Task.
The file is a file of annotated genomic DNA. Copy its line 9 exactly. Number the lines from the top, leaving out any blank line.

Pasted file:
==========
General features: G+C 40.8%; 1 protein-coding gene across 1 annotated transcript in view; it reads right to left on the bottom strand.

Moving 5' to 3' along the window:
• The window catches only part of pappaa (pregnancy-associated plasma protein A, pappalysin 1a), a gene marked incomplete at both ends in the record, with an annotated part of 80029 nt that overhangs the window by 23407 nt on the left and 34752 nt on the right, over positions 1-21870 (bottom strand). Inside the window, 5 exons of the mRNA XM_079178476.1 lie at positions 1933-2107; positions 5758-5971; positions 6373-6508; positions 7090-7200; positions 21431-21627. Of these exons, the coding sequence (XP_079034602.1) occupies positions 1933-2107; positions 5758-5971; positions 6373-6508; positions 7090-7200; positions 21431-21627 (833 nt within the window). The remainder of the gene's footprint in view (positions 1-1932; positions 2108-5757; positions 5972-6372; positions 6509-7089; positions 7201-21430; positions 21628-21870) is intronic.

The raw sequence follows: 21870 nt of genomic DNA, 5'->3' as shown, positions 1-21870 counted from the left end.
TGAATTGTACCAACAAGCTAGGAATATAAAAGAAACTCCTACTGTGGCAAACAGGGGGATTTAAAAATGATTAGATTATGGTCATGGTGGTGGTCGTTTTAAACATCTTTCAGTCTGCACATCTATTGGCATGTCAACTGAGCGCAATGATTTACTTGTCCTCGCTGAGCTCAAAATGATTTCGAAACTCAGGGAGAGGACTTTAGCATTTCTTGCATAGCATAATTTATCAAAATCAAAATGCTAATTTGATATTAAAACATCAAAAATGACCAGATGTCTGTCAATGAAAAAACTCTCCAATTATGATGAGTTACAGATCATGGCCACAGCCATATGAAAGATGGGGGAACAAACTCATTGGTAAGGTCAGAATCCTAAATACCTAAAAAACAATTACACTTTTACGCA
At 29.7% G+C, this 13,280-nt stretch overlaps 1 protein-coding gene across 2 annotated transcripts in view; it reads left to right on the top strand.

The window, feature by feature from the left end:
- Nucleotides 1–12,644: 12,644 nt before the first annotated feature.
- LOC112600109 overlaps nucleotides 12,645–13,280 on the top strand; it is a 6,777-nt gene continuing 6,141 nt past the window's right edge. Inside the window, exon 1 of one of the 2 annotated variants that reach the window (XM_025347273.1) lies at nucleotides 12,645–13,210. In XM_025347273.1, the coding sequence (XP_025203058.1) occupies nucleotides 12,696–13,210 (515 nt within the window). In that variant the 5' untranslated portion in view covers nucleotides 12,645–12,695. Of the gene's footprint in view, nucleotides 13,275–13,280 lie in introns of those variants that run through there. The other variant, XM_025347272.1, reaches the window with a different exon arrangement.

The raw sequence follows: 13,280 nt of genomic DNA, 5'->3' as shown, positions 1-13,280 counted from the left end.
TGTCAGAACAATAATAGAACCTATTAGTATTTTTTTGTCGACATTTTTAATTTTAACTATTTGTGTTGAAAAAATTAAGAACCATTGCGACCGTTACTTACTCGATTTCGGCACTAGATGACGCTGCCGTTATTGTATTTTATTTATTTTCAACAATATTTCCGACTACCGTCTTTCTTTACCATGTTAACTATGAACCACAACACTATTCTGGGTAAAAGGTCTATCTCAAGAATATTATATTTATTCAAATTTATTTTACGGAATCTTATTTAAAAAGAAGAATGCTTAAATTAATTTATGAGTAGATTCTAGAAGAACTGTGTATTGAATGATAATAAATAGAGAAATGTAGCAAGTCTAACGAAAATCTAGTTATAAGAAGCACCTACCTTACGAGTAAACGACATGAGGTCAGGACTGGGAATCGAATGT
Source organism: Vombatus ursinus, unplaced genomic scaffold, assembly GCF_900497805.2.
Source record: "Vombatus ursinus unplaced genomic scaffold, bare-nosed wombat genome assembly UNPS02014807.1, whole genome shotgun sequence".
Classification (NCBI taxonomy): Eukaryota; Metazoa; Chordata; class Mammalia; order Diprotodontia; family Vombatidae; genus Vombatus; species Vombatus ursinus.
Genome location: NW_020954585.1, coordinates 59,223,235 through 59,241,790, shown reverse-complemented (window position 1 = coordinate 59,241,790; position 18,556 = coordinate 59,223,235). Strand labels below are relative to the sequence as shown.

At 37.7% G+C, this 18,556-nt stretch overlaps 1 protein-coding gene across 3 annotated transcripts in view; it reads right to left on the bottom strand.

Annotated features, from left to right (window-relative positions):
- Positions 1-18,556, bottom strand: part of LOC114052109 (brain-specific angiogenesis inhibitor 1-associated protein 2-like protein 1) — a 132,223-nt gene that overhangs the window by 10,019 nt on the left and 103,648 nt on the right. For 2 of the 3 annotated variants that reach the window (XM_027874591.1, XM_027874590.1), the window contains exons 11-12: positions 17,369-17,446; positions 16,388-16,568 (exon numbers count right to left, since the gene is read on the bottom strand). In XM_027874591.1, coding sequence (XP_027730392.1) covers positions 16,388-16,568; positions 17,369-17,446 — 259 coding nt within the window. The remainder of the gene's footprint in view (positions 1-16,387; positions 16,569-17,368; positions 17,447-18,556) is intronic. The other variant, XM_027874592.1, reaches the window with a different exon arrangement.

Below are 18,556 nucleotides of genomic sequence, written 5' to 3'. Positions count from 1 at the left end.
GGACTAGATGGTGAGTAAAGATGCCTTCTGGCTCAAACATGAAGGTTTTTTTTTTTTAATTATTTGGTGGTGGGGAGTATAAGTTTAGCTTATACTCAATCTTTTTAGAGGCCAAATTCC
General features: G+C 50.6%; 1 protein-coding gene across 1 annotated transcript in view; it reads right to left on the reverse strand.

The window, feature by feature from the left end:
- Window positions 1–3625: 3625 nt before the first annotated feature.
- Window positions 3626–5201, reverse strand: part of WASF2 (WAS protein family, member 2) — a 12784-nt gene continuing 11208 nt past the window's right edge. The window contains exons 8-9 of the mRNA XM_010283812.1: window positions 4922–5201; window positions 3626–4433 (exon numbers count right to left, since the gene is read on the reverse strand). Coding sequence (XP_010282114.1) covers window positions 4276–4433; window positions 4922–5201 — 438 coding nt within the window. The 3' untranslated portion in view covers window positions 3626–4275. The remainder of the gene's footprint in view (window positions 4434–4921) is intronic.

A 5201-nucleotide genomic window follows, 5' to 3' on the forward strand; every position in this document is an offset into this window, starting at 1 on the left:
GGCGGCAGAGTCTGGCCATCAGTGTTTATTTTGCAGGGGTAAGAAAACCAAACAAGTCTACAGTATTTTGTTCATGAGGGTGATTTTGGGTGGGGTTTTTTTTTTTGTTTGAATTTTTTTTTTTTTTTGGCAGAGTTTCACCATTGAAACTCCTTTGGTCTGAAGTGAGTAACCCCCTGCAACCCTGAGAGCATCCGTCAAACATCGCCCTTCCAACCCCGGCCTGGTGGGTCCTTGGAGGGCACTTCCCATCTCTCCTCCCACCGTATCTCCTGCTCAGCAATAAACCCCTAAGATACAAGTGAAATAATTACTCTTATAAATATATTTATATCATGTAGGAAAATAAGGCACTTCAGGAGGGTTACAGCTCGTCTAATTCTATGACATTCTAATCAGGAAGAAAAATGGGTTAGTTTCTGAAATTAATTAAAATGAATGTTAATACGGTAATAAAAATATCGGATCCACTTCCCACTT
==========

- LOC112600109 overlaps nucleotides 12,645–13,280 on the top strand; it is a 6,777-nt gene continuing 6,141 nt past the window's right edge. Inside the window, exon 1 of one of the 2 annotated variants that reach the window (XM_025347273.1) lies at nucleotides 12,645–13,210. In XM_025347273.1, the coding sequence (XP_025203058.1) occupies nucleotides 12,696–13,210 (515 nt within the window). In that variant the 5' untranslated portion in view covers nucleotides 12,645–12,695. Of the gene's footprint in view, nucleotides 13,275–13,280 lie in introns of those variants that run through there. The other variant, XM_025347272.1, reaches the window with a different exon arrangement.